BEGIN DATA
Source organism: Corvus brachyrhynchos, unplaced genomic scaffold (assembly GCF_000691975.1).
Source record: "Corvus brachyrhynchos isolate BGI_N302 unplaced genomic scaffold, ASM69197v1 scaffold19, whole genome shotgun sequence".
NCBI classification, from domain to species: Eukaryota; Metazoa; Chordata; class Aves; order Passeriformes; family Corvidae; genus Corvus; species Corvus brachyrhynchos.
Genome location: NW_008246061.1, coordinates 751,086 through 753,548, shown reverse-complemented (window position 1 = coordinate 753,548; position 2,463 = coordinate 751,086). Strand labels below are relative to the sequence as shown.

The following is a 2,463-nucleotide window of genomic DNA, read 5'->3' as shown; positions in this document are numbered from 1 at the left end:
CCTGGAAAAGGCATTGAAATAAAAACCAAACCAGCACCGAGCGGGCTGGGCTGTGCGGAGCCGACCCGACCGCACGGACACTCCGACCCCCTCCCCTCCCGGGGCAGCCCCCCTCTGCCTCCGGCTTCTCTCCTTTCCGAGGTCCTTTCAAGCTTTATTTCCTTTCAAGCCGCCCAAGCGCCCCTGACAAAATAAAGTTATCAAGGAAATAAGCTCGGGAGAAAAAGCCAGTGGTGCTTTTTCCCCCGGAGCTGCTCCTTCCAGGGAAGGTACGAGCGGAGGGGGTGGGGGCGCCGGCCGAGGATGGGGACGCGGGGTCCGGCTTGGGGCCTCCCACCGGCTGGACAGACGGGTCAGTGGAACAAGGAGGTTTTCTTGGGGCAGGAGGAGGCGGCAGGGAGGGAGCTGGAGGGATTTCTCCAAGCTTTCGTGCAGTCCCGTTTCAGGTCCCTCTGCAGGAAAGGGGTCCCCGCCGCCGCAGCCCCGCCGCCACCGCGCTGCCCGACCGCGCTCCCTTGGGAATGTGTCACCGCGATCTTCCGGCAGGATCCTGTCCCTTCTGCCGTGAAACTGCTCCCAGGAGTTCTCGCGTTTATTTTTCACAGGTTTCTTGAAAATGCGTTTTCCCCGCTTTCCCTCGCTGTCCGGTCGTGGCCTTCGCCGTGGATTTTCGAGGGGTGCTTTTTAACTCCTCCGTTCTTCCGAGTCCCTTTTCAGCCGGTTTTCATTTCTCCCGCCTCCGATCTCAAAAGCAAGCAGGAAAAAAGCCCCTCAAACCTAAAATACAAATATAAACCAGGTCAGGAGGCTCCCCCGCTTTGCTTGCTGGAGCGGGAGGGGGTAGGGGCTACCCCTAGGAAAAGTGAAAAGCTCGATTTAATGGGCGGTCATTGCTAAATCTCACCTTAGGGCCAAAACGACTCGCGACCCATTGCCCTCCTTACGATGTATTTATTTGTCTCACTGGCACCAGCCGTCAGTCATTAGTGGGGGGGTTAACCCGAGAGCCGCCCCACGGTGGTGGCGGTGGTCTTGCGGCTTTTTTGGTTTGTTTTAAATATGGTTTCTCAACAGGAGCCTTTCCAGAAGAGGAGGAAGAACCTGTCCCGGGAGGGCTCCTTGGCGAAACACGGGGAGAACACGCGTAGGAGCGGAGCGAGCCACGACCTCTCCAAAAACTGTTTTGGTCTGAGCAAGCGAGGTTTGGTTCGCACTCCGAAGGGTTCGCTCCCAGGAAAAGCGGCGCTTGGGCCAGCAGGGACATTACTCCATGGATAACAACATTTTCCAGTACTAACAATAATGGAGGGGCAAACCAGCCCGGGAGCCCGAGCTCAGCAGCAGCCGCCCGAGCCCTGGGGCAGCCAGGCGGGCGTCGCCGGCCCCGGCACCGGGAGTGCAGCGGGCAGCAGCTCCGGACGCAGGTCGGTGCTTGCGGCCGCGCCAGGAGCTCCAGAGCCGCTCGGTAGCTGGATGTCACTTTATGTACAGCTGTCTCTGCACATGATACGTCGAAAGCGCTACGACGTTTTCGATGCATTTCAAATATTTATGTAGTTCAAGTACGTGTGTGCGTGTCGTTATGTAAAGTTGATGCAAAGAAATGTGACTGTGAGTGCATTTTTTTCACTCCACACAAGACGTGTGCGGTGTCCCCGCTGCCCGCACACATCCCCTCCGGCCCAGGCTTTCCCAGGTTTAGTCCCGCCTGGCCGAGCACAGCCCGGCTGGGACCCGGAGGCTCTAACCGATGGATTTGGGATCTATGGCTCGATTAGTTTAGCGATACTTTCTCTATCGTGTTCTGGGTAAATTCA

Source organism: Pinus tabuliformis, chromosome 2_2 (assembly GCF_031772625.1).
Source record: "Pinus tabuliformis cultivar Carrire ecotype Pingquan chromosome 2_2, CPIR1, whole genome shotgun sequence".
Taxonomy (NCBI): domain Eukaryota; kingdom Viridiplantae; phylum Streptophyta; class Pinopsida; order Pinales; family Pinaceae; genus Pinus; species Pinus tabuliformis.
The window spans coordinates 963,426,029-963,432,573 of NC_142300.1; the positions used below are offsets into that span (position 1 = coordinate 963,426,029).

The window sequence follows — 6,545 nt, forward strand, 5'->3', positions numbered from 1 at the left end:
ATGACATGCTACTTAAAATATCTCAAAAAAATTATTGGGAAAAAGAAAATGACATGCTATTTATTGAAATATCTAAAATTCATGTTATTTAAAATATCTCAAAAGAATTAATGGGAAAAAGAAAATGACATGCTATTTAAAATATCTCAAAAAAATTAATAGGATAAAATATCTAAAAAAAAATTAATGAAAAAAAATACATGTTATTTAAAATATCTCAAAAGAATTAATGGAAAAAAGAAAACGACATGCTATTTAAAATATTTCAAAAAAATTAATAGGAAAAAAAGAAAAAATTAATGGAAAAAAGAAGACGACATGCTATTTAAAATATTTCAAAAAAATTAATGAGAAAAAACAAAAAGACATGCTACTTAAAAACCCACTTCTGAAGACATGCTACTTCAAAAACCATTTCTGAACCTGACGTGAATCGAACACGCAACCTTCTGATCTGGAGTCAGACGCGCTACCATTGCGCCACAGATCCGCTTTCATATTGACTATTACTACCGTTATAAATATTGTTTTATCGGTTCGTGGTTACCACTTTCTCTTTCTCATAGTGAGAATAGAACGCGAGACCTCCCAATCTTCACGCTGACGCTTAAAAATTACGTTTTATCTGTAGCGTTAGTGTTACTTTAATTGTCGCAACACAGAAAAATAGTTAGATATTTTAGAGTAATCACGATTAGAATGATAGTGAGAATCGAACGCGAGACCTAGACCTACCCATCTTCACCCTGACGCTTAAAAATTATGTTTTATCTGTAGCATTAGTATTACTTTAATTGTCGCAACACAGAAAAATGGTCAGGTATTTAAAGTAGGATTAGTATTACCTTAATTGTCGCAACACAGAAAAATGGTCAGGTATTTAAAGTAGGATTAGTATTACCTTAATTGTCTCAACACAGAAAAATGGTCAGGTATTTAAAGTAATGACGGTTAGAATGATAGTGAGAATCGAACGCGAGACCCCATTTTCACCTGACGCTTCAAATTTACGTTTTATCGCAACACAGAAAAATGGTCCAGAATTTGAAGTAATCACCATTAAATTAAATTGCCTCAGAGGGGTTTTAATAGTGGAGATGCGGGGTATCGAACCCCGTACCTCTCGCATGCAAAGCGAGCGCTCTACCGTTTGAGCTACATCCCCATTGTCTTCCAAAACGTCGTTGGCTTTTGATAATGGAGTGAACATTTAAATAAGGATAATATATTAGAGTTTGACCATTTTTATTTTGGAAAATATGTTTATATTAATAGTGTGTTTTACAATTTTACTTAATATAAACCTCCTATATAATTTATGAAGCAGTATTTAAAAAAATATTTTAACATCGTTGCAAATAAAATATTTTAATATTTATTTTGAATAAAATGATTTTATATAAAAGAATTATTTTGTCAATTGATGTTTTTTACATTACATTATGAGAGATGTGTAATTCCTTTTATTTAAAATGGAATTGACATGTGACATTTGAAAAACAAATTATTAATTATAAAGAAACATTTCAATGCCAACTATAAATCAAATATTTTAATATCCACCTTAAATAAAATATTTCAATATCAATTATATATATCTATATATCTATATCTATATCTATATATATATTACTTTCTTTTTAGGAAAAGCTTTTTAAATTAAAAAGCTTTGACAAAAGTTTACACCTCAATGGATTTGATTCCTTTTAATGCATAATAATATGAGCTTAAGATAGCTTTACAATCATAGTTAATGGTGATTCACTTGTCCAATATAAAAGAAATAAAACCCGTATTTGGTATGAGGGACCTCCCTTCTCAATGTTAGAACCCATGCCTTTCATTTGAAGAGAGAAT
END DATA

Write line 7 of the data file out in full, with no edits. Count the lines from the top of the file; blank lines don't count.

Source organism: Pinus tabuliformis, chromosome 2_2 (assembly GCF_031772625.1).